SFFD urges public to avoid calling 911 for non-emergencies amid staff shortages

SAN FRANCISCO (KGO) -- The San Francisco Fire Department and Zuckerberg General Hospital are urging residents to only use their services if it is an emergency. They are experiencing staffing shortages due to the pandemic and claim many people have been calling 911 for non life-threatening purposes.

"We have been having about 400 EMS calls a day in the city for the past several days," said Jeanine Nicholson, San Francisco Fire Department Chief. "We usually get around 300-330."

Nicholson says the increase in calls stems from the omicron variant. More people are calling with mild symptoms and asking for COVID tests. That puts a strain on the department.

"What we are also seeing is many of our members off with COVID," Nicholson said. "So there is also a demand issue."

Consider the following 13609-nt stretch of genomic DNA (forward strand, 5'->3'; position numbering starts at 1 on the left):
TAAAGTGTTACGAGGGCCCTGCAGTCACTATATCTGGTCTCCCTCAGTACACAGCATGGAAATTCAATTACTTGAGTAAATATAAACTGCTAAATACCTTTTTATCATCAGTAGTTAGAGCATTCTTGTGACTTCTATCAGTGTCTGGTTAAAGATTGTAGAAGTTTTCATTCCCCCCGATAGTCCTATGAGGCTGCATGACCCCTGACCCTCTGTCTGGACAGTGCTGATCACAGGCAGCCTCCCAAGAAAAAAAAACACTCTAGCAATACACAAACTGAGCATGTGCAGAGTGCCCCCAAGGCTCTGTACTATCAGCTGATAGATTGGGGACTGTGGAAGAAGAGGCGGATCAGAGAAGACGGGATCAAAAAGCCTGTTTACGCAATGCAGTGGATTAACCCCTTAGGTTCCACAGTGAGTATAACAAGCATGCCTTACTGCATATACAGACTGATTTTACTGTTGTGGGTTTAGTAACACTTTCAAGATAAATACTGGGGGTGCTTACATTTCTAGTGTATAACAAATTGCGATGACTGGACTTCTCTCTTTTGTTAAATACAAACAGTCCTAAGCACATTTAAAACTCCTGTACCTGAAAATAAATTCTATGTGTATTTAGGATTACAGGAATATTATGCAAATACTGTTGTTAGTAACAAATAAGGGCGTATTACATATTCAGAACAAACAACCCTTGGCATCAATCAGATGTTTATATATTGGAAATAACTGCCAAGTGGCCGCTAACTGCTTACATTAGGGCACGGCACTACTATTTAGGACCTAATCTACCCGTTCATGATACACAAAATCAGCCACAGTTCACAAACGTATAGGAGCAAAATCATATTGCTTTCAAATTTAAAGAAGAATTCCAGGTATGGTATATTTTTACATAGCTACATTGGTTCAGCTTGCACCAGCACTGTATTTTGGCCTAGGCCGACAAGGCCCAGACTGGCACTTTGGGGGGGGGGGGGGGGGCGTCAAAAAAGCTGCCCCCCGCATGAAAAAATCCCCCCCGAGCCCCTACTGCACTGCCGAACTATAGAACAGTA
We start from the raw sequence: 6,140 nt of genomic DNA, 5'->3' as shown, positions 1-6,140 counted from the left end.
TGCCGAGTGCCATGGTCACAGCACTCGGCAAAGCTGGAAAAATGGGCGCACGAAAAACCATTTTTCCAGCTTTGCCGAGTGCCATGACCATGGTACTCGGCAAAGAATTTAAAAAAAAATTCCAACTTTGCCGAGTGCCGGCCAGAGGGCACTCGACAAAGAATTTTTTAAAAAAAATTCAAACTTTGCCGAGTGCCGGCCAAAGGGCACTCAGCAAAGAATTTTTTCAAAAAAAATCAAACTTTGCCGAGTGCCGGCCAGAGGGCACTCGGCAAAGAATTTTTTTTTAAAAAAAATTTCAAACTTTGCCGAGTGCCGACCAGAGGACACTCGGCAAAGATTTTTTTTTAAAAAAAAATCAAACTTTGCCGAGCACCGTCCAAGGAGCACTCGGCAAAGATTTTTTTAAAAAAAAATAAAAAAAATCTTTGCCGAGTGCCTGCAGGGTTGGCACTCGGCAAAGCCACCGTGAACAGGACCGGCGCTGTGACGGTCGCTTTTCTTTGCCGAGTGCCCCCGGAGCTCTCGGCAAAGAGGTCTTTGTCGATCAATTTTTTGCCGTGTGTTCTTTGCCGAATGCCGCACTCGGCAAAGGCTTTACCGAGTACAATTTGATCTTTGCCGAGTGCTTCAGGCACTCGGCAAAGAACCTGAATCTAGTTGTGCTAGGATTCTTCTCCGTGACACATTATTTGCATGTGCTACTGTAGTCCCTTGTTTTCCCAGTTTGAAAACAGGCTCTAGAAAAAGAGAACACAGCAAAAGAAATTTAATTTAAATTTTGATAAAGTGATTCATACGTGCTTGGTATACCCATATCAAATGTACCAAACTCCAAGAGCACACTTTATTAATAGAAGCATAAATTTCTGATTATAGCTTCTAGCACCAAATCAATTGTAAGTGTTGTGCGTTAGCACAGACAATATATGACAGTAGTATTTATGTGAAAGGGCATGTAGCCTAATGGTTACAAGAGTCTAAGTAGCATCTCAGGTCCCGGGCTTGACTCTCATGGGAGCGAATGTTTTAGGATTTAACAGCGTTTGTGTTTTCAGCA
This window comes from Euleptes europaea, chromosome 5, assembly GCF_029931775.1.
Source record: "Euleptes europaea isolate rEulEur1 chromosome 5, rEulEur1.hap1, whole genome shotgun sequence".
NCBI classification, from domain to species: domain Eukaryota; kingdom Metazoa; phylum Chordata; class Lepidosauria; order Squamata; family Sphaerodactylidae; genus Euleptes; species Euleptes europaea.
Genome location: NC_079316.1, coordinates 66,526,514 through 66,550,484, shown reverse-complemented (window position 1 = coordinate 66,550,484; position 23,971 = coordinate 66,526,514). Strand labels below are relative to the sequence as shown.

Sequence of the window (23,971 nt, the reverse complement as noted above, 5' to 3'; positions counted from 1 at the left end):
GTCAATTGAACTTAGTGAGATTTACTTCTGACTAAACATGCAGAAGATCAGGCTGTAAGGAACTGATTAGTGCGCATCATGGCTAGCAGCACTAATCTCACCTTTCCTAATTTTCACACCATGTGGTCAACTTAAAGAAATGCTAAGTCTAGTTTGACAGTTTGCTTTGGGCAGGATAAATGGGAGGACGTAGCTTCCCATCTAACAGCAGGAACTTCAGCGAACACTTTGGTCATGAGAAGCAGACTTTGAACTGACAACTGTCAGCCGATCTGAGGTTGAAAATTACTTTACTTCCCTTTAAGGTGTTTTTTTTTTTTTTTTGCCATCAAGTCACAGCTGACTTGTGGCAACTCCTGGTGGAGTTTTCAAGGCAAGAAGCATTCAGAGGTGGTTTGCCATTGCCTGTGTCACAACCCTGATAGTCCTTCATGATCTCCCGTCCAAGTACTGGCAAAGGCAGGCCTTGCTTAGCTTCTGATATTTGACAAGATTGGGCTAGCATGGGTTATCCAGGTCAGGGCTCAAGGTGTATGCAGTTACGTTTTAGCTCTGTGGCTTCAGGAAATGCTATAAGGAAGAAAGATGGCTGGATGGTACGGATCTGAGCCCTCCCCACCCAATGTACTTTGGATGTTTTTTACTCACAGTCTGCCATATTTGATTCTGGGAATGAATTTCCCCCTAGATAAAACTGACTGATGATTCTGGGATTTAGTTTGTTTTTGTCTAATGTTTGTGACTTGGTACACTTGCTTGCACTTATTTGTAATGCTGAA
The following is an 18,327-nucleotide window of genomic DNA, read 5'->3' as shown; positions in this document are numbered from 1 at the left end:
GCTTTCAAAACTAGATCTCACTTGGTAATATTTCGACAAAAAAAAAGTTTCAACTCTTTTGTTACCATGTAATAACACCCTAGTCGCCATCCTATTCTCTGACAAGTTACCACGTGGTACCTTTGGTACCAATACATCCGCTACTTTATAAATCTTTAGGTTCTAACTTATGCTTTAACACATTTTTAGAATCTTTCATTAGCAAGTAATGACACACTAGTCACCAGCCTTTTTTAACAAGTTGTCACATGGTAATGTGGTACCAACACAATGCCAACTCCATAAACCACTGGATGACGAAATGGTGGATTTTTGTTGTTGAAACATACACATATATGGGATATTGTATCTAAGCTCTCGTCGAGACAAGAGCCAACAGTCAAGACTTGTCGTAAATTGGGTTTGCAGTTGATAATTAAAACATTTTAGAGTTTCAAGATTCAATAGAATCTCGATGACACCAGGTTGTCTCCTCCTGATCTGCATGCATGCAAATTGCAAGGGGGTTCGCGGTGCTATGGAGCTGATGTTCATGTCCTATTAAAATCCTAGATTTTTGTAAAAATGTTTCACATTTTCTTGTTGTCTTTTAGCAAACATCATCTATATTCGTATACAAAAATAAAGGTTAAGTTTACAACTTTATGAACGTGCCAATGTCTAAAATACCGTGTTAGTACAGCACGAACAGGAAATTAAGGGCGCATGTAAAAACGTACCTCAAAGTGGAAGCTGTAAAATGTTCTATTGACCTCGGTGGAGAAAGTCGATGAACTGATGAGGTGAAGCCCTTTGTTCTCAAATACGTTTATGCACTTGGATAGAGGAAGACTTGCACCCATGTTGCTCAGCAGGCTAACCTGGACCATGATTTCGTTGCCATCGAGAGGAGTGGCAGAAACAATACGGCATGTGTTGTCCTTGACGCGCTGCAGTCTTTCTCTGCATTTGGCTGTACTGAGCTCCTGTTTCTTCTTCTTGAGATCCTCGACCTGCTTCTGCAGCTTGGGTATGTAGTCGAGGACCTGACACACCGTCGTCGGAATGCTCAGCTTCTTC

RELATED: South Bay hospitals work to cope with quarantine-related staffing issues

Zuckerberg San Francisco General are feeling similar issues. More people are coming to emergency room with mild symptoms and asking for COVID tests.

"We see about 200 or more people a day," said Dr. Susan Ehrlich, the CEO of the hospital. "Many of our staff are out either sick with COVID themselves or quarantining because they have had a high risk encounter."

They say this limits their ability to care for people having life-threatening issues that require immediate attention. They ask people not to use their services unless its an emergency.

"We really want to keep our ambulances available to people have heart attacks or strokes so we can get them to the hospital," Nicholson said. "Please do not call 911 asking for a COVID test or with mild symptoms."

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